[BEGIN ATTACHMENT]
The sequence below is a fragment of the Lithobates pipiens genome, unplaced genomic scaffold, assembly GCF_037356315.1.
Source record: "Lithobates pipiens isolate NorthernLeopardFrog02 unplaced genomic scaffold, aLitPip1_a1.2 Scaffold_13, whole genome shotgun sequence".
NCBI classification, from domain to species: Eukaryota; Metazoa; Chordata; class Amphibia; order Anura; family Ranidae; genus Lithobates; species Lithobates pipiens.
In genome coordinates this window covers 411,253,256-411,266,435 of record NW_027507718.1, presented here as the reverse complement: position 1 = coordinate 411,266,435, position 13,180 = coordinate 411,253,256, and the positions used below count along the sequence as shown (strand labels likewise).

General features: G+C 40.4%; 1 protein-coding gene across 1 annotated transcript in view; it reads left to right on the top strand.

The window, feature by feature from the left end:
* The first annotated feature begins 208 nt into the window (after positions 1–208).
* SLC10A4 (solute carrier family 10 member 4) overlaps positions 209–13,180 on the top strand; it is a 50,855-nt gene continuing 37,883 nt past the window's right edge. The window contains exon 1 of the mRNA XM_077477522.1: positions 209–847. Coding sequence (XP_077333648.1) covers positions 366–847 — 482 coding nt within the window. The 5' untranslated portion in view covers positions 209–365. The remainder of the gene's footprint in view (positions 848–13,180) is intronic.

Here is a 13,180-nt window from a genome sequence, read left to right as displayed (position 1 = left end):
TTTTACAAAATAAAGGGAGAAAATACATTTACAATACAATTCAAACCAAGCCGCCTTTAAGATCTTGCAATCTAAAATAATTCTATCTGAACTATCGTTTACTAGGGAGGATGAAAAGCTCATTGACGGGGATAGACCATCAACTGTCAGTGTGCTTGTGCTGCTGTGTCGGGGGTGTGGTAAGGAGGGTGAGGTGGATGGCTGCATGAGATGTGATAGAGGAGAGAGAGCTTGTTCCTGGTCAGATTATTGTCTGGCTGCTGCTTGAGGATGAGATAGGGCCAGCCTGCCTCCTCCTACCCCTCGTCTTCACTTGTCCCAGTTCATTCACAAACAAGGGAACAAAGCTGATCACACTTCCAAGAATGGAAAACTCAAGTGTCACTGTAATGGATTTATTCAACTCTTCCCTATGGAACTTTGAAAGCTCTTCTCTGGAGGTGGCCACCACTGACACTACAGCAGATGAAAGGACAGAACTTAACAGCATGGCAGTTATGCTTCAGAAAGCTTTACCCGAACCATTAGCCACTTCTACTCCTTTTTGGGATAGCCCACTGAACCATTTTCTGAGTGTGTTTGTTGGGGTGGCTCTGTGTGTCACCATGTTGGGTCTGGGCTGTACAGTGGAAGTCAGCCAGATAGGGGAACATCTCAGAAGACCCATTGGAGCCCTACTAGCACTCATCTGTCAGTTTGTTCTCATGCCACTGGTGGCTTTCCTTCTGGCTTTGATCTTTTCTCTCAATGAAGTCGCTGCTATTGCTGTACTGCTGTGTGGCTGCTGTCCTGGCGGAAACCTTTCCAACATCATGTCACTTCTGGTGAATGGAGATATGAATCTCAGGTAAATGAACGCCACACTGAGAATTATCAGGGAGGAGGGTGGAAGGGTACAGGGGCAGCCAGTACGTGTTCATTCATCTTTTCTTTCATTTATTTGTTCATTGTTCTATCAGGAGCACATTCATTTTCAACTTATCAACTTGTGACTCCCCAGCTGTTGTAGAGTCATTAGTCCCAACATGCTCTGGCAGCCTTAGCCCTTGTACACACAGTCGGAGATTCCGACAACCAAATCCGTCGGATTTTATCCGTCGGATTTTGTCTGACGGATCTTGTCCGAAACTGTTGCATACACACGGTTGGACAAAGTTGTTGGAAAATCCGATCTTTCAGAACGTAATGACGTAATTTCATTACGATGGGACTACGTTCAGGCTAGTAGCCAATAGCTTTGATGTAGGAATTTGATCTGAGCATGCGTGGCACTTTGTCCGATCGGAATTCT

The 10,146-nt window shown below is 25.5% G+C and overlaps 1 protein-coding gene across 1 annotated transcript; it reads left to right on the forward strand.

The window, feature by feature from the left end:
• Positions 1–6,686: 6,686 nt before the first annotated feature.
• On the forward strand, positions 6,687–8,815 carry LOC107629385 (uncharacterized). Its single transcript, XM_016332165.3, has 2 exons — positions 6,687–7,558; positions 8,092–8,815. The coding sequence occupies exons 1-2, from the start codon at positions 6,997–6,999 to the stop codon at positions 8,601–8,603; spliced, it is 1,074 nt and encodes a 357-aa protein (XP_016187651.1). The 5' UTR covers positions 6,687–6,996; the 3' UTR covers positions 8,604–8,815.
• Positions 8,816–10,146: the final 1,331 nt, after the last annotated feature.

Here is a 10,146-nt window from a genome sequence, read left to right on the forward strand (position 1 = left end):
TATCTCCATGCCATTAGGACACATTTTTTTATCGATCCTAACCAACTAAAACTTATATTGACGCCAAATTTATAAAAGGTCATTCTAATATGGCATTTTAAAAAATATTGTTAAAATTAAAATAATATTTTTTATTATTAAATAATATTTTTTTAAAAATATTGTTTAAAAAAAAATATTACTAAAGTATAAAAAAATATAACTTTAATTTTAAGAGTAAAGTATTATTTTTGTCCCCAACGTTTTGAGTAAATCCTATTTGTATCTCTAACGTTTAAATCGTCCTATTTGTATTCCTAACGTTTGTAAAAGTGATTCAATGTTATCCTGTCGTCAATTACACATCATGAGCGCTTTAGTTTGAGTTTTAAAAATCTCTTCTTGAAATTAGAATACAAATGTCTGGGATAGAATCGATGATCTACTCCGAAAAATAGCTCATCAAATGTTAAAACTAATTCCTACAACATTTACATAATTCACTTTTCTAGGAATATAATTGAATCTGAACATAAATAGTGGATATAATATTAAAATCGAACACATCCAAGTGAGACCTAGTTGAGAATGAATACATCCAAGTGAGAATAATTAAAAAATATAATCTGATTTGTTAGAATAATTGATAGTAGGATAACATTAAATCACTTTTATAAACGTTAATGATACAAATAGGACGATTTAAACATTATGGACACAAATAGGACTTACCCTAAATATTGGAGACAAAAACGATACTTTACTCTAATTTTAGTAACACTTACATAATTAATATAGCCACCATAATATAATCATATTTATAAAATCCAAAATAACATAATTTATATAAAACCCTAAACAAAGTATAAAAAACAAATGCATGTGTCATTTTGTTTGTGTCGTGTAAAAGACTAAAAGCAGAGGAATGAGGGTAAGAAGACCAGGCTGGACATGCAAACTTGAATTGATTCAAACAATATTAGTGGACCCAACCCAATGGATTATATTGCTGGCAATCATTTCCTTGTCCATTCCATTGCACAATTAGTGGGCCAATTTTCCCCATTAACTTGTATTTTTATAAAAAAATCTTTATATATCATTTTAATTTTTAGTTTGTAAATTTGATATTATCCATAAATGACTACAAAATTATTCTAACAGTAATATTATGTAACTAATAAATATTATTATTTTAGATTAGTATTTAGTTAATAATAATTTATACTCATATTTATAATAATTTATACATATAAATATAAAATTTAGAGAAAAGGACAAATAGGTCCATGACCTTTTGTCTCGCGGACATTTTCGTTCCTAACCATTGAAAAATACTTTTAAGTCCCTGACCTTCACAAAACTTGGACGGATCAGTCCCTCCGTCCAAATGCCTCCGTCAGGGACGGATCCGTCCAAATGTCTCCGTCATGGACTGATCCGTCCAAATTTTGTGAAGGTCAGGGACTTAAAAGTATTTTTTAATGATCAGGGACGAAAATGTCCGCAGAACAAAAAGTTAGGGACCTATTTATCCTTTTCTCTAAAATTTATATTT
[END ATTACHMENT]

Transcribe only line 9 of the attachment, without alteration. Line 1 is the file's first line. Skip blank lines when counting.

Here is a 13,180-nt window from a genome sequence, read left to right as displayed (position 1 = left end):